FIG. 1 is a vertical longitudinal section view of a vessel's hull and the preferred embodiment of the present invention installed therein.

FIG. 2 is a transverse section view of a vessel's hull and the preferred embodiment of the present invention installed therein.

FIG. 3 is a transverse section view of a distribution pipe and its ejection pipes leading to the exterior of the hull.

FIG. 4 is a lateral view of a section of a distribution pipe on a section of the hull.

FIG. 5 is a lateral view of a speedboat with the preferred embodiment of the present invention installed therein.


Reference Numerals

  • 10—hull
  • 20—engine room
  • 30—compressor
  • 40—pressure-regulating valve
  • 50—manifold
  • 60—distributing pipe
  • 70—ejection pipe
  • 80—nozzle
  • A—water
  • S—direction of vessel travel


Preferred Embodiment

In the following, preferred embodiments will be presented with reference to FIGS. 1-5.

As seen in FIG. 1, the hull 10 of a large vessel has, next to the engine room 20, a compressor 30, fed by available energy located in its proximity. Said compressor 30 has a pressure-regulating valve 40, which regulates the flow going to a manifold 50. The distributing pipes 60 branch out from the manifold 50 in an evenly-spaced fashion and extend parallel to the vessel's hull 10 below the waterline, adjacent to the hull 10. Ejection pipes 70 are elbow-shaped pipes with a small diameter, and direct air flow from the distributing pipes 60 to a narrow calibrated nozzle 80, dispersing air between the water and the outside surface of the hull 10. The resulting bubbles serve as lubricating micro-spheres of air that will facilitate the ship's movement through the water.

FIG. 2 is a transverse section view of the vessel, taken from the II-II plane in FIG. 1, and shows how the distributing pipes 60 are evenly spaced next to the interior of the hull 10, covering the immersed area of the vessel. Air is distributed at a constant pressure to the ejection pipes 70, and passes through the calibrated nozzles 80 which are homogeneously distributed throughout the hull 10. This causes a thin flow of air to the exterior of the hull 10. Said air flow creates tiny air bubbles which will tend to rise, and position themselves between the water A and the exterior of the hull 10 as a layer of lubricating micro-spheres that minimize friction or drag.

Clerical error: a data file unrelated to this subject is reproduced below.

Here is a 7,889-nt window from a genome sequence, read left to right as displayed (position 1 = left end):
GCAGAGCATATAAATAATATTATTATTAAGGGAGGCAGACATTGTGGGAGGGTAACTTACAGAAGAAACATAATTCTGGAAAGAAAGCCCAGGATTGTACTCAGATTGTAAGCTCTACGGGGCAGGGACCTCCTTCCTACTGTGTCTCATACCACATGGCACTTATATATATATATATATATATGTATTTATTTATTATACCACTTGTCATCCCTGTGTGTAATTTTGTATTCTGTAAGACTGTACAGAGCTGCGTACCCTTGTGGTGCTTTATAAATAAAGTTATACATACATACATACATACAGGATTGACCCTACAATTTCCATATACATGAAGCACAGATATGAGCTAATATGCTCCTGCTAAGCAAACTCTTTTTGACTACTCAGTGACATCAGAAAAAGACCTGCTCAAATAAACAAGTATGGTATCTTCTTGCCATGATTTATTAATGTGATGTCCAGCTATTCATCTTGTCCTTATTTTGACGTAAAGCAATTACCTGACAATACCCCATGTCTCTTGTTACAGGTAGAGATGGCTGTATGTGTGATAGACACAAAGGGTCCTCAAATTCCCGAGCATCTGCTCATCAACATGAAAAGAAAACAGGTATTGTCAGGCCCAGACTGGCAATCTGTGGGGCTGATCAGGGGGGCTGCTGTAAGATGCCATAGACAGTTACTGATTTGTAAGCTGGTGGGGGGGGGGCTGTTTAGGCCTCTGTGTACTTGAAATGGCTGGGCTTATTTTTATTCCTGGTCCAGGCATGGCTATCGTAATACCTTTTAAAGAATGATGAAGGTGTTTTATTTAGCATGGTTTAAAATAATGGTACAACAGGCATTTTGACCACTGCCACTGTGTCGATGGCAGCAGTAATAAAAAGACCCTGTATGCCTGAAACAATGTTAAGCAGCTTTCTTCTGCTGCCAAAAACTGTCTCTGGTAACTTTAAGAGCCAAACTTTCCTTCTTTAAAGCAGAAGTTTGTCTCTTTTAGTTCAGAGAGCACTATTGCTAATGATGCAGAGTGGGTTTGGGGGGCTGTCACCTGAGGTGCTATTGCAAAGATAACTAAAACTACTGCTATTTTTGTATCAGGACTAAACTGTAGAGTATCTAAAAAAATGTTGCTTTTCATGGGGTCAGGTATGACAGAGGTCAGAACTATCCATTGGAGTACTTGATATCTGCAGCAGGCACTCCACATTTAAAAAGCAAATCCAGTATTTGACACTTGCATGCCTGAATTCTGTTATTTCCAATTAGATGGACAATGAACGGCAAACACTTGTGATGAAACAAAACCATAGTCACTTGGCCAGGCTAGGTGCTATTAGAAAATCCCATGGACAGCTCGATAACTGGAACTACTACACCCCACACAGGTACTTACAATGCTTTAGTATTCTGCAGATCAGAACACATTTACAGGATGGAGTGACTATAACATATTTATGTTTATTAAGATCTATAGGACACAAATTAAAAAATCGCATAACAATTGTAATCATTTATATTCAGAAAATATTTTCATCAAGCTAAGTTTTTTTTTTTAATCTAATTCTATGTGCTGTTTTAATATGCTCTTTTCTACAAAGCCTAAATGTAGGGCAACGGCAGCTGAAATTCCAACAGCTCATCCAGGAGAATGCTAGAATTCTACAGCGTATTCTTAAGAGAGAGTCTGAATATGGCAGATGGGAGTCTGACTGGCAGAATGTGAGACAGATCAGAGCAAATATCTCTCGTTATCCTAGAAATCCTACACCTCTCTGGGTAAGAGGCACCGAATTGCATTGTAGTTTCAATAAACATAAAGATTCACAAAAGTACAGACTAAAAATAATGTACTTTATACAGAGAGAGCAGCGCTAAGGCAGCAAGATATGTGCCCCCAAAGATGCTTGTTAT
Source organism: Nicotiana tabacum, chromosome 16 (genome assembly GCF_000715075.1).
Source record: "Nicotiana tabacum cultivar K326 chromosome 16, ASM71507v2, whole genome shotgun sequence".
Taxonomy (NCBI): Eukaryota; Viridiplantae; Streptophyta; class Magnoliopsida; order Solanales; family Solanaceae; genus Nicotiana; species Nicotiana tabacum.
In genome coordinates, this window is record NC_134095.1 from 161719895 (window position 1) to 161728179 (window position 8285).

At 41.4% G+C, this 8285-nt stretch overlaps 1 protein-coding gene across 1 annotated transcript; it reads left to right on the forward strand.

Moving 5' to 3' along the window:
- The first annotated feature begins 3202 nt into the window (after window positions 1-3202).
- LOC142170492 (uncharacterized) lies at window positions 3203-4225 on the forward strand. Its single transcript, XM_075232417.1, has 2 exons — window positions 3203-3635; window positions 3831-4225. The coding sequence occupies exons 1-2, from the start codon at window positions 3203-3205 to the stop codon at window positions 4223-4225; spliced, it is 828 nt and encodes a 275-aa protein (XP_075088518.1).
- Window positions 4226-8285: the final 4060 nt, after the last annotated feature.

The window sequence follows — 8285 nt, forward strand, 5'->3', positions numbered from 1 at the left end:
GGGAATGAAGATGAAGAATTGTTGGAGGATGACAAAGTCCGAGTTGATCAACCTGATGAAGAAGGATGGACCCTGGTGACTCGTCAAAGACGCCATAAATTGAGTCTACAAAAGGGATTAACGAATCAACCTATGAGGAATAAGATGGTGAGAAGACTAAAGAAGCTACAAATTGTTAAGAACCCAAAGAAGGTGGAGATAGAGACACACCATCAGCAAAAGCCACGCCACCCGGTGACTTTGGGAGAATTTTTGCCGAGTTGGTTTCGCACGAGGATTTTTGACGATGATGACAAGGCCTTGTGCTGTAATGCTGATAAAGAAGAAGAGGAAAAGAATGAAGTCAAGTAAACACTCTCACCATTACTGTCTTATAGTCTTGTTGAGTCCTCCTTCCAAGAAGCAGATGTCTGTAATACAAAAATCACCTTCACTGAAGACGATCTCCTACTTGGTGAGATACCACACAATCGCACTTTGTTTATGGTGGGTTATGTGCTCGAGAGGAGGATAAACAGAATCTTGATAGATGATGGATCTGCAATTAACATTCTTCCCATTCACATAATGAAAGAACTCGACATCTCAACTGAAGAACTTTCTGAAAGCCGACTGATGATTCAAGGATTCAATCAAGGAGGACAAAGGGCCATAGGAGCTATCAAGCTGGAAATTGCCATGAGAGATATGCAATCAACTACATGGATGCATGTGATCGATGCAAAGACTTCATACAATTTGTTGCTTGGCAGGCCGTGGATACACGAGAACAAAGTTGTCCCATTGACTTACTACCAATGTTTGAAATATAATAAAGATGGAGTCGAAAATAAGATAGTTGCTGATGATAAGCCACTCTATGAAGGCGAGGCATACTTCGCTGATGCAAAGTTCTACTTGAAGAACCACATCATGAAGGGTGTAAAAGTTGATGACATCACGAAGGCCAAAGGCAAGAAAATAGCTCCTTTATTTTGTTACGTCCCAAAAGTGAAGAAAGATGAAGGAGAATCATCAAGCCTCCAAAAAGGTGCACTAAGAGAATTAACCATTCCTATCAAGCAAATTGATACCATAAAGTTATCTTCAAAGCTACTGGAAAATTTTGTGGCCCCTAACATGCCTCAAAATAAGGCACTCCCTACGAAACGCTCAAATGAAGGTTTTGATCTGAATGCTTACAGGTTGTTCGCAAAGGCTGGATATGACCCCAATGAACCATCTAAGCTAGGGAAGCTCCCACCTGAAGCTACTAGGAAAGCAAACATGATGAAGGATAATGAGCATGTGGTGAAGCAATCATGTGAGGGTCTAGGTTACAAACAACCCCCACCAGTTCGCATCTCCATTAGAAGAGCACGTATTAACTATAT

FIG. 3 is a cross section of a distributing pipe 60 connected to ejection pipes 70. Ejection pipes 70 are smaller in diameter than distributing pipes 60, and are distributed along the length of the distributing pipes 60. Ejection pipes 70 are elbow-shaped connections that assist in the homogeneous distribution of the calibrated nozzles 80. The calibrated nozzles 80 allow a thin layer of pressurized air to flow from the ejection pipes 70 to penetrate the hull 10, forming the lubricating layer of micro-bubbles in the water.

Similarly, FIG. 4 shows a longitudinal section of a distributing pipe 60, the derivative ejection pipes 70, and the calibrated nozzles 80 connected to the hull 10 exterior that supply the lubricating coat of micro-bubbles. These micro-bubbles flow astern, according to the direction in which the vessel is navigating S.

FIG. 5 reveals a lateral view of a speedboat. Its navigating speed causes the vessel's bow to rise and, conversely, the stern to remain submerged. The calibrated nozzles 80 are distributed at the stern to improve the vessel's efficiency through the water.


Accordingly, the reader will see that, according to the invention, I have provided a simple, efficient system to reduce water friction upon a vessel hull.

While the above description contains many specificities, these should not be construed as limitations on the scope of the invention, but as exemplifications of the presently preferred embodiments thereof. Many other ramifications and variations are possible within the teachings of the invention.

Thus, the scope of the invention should be determined by the appended claims and their legal equivalents, and not by the examples given.